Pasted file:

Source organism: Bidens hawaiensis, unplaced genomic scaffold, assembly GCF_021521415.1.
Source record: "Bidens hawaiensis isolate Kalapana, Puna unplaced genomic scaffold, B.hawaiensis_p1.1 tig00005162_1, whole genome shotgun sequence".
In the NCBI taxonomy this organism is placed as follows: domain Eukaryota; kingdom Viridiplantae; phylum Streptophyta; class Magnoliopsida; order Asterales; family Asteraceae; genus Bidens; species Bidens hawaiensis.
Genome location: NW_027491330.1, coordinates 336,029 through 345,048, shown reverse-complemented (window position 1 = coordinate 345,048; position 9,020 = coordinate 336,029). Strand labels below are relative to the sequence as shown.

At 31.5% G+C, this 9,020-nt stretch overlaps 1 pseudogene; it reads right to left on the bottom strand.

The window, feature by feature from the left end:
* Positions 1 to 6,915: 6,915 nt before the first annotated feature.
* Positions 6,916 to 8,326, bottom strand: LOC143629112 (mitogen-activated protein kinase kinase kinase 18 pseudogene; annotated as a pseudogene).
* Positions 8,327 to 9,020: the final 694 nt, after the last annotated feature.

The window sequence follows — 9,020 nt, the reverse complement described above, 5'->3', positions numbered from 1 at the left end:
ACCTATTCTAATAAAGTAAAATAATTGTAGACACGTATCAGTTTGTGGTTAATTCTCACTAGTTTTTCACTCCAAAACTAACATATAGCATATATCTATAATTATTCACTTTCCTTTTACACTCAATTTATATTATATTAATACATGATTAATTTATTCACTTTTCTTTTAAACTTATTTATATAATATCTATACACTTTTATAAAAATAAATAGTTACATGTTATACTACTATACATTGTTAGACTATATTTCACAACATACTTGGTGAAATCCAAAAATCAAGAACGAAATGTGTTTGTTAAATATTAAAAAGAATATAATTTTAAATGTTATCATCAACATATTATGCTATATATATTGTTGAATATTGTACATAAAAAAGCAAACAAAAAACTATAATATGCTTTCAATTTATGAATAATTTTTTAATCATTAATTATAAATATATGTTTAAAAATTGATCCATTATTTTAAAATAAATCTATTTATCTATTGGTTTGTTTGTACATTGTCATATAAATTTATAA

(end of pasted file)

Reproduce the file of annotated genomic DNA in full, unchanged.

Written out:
Source organism: Bidens hawaiensis, unplaced genomic scaffold, assembly GCF_021521415.1.
Source record: "Bidens hawaiensis isolate Kalapana, Puna unplaced genomic scaffold, B.hawaiensis_p1.1 tig00005162_1, whole genome shotgun sequence".
In the NCBI taxonomy this organism is placed as follows: domain Eukaryota; kingdom Viridiplantae; phylum Streptophyta; class Magnoliopsida; order Asterales; family Asteraceae; genus Bidens; species Bidens hawaiensis.
Genome location: NW_027491330.1, coordinates 336,029 through 345,048, shown reverse-complemented (window position 1 = coordinate 345,048; position 9,020 = coordinate 336,029). Strand labels below are relative to the sequence as shown.

At 31.5% G+C, this 9,020-nt stretch overlaps 1 pseudogene; it reads right to left on the bottom strand.

The window, feature by feature from the left end:
* Positions 1 to 6,915: 6,915 nt before the first annotated feature.
* Positions 6,916 to 8,326, bottom strand: LOC143629112 (mitogen-activated protein kinase kinase kinase 18 pseudogene; annotated as a pseudogene).
* Positions 8,327 to 9,020: the final 694 nt, after the last annotated feature.

The window sequence follows — 9,020 nt, the reverse complement described above, 5'->3', positions numbered from 1 at the left end:
ACCTATTCTAATAAAGTAAAATAATTGTAGACACGTATCAGTTTGTGGTTAATTCTCACTAGTTTTTCACTCCAAAACTAACATATAGCATATATCTATAATTATTCACTTTCCTTTTACACTCAATTTATATTATATTAATACATGATTAATTTATTCACTTTTCTTTTAAACTTATTTATATAATATCTATACACTTTTATAAAAATAAATAGTTACATGTTATACTACTATACATTGTTAGACTATATTTCACAACATACTTGGTGAAATCCAAAAATCAAGAACGAAATGTGTTTGTTAAATATTAAAAAGAATATAATTTTAAATGTTATCATCAACATATTATGCTATATATATTGTTGAATATTGTACATAAAAAAGCAAACAAAAAACTATAATATGCTTTCAATTTATGAATAATTTTTTAATCATTAATTATAAATATATGTTTAAAAATTGATCCATTATTTTAAAATAAATCTATTTATCTATTGGTTTGTTTGTACATTGTCATATAAATTTATAA